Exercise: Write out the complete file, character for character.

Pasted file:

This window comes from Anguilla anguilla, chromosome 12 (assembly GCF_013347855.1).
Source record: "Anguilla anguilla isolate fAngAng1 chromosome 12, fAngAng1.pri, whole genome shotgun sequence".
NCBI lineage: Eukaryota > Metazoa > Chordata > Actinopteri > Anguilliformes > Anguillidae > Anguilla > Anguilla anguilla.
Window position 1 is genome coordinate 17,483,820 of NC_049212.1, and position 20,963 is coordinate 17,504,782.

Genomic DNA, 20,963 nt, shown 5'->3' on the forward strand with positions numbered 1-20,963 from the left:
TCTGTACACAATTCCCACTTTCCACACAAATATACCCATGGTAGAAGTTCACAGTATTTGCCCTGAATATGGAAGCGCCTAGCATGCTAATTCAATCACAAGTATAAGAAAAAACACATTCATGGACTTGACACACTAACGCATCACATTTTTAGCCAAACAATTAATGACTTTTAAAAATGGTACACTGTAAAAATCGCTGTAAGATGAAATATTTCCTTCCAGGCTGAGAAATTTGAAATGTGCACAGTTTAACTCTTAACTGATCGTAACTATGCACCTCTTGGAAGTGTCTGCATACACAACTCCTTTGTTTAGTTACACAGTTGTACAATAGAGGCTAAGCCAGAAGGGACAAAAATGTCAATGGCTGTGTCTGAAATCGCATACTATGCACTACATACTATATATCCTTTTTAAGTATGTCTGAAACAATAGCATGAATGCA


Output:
This window comes from Anguilla anguilla, chromosome 12 (assembly GCF_013347855.1).
Source record: "Anguilla anguilla isolate fAngAng1 chromosome 12, fAngAng1.pri, whole genome shotgun sequence".
NCBI lineage: Eukaryota > Metazoa > Chordata > Actinopteri > Anguilliformes > Anguillidae > Anguilla > Anguilla anguilla.
Window position 1 is genome coordinate 17,483,820 of NC_049212.1, and position 20,963 is coordinate 17,504,782.

Genomic DNA, 20,963 nt, shown 5'->3' on the forward strand with positions numbered 1-20,963 from the left:
TCTGTACACAATTCCCACTTTCCACACAAATATACCCATGGTAGAAGTTCACAGTATTTGCCCTGAATATGGAAGCGCCTAGCATGCTAATTCAATCACAAGTATAAGAAAAAACACATTCATGGACTTGACACACTAACGCATCACATTTTTAGCCAAACAATTAATGACTTTTAAAAATGGTACACTGTAAAAATCGCTGTAAGATGAAATATTTCCTTCCAGGCTGAGAAATTTGAAATGTGCACAGTTTAACTCTTAACTGATCGTAACTATGCACCTCTTGGAAGTGTCTGCATACACAACTCCTTTGTTTAGTTACACAGTTGTACAATAGAGGCTAAGCCAGAAGGGACAAAAATGTCAATGGCTGTGTCTGAAATCGCATACTATGCACTACATACTATATATCCTTTTTAAGTATGTCTGAAACAATAGCATGAATGCA